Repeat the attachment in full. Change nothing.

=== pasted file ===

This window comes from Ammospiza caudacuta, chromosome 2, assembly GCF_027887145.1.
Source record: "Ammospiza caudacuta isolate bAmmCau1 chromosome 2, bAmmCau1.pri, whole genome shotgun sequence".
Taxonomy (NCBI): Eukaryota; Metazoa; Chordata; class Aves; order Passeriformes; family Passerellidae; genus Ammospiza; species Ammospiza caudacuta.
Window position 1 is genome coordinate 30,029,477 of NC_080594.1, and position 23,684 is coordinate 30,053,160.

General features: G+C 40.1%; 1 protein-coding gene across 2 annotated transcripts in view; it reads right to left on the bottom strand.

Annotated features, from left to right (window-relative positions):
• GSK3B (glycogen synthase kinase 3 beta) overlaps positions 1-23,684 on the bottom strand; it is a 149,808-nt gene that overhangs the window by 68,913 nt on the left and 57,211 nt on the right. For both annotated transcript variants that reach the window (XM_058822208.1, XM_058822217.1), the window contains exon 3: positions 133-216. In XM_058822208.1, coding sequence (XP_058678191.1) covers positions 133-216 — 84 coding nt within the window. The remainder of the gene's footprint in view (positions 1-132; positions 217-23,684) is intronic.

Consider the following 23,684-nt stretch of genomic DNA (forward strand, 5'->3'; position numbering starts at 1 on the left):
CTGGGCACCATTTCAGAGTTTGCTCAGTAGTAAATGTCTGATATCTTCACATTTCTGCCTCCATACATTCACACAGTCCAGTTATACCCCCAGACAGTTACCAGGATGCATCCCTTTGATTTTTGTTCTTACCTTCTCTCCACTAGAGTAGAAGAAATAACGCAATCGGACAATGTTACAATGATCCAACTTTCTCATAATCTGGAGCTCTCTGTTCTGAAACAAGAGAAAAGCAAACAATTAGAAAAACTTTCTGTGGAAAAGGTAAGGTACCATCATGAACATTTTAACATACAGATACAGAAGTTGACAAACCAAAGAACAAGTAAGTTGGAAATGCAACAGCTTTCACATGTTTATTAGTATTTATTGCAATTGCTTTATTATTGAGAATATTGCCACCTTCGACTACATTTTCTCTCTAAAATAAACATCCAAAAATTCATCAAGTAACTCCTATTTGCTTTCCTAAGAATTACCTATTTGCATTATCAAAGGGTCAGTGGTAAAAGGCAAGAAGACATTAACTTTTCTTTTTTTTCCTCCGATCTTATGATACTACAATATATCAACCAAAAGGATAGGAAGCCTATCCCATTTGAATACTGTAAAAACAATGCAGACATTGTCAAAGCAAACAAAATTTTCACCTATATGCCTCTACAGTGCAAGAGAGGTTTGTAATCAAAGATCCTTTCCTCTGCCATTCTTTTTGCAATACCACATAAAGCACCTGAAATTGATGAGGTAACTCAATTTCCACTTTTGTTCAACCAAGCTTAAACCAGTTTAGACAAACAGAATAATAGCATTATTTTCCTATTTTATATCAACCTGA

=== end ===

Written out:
This window comes from Ammospiza caudacuta, chromosome 2, assembly GCF_027887145.1.
Source record: "Ammospiza caudacuta isolate bAmmCau1 chromosome 2, bAmmCau1.pri, whole genome shotgun sequence".
Taxonomy (NCBI): Eukaryota; Metazoa; Chordata; class Aves; order Passeriformes; family Passerellidae; genus Ammospiza; species Ammospiza caudacuta.
Window position 1 is genome coordinate 30,029,477 of NC_080594.1, and position 23,684 is coordinate 30,053,160.

General features: G+C 40.1%; 1 protein-coding gene across 2 annotated transcripts in view; it reads right to left on the bottom strand.

Annotated features, from left to right (window-relative positions):
• GSK3B (glycogen synthase kinase 3 beta) overlaps positions 1-23,684 on the bottom strand; it is a 149,808-nt gene that overhangs the window by 68,913 nt on the left and 57,211 nt on the right. For both annotated transcript variants that reach the window (XM_058822208.1, XM_058822217.1), the window contains exon 3: positions 133-216. In XM_058822208.1, coding sequence (XP_058678191.1) covers positions 133-216 — 84 coding nt within the window. The remainder of the gene's footprint in view (positions 1-132; positions 217-23,684) is intronic.

Consider the following 23,684-nt stretch of genomic DNA (forward strand, 5'->3'; position numbering starts at 1 on the left):
CTGGGCACCATTTCAGAGTTTGCTCAGTAGTAAATGTCTGATATCTTCACATTTCTGCCTCCATACATTCACACAGTCCAGTTATACCCCCAGACAGTTACCAGGATGCATCCCTTTGATTTTTGTTCTTACCTTCTCTCCACTAGAGTAGAAGAAATAACGCAATCGGACAATGTTACAATGATCCAACTTTCTCATAATCTGGAGCTCTCTGTTCTGAAACAAGAGAAAAGCAAACAATTAGAAAAACTTTCTGTGGAAAAGGTAAGGTACCATCATGAACATTTTAACATACAGATACAGAAGTTGACAAACCAAAGAACAAGTAAGTTGGAAATGCAACAGCTTTCACATGTTTATTAGTATTTATTGCAATTGCTTTATTATTGAGAATATTGCCACCTTCGACTACATTTTCTCTCTAAAATAAACATCCAAAAATTCATCAAGTAACTCCTATTTGCTTTCCTAAGAATTACCTATTTGCATTATCAAAGGGTCAGTGGTAAAAGGCAAGAAGACATTAACTTTTCTTTTTTTTCCTCCGATCTTATGATACTACAATATATCAACCAAAAGGATAGGAAGCCTATCCCATTTGAATACTGTAAAAACAATGCAGACATTGTCAAAGCAAACAAAATTTTCACCTATATGCCTCTACAGTGCAAGAGAGGTTTGTAATCAAAGATCCTTTCCTCTGCCATTCTTTTTGCAATACCACATAAAGCACCTGAAATTGATGAGGTAACTCAATTTCCACTTTTGTTCAACCAAGCTTAAACCAGTTTAGACAAACAGAATAATAGCATTATTTTCCTATTTTATATCAACCTGA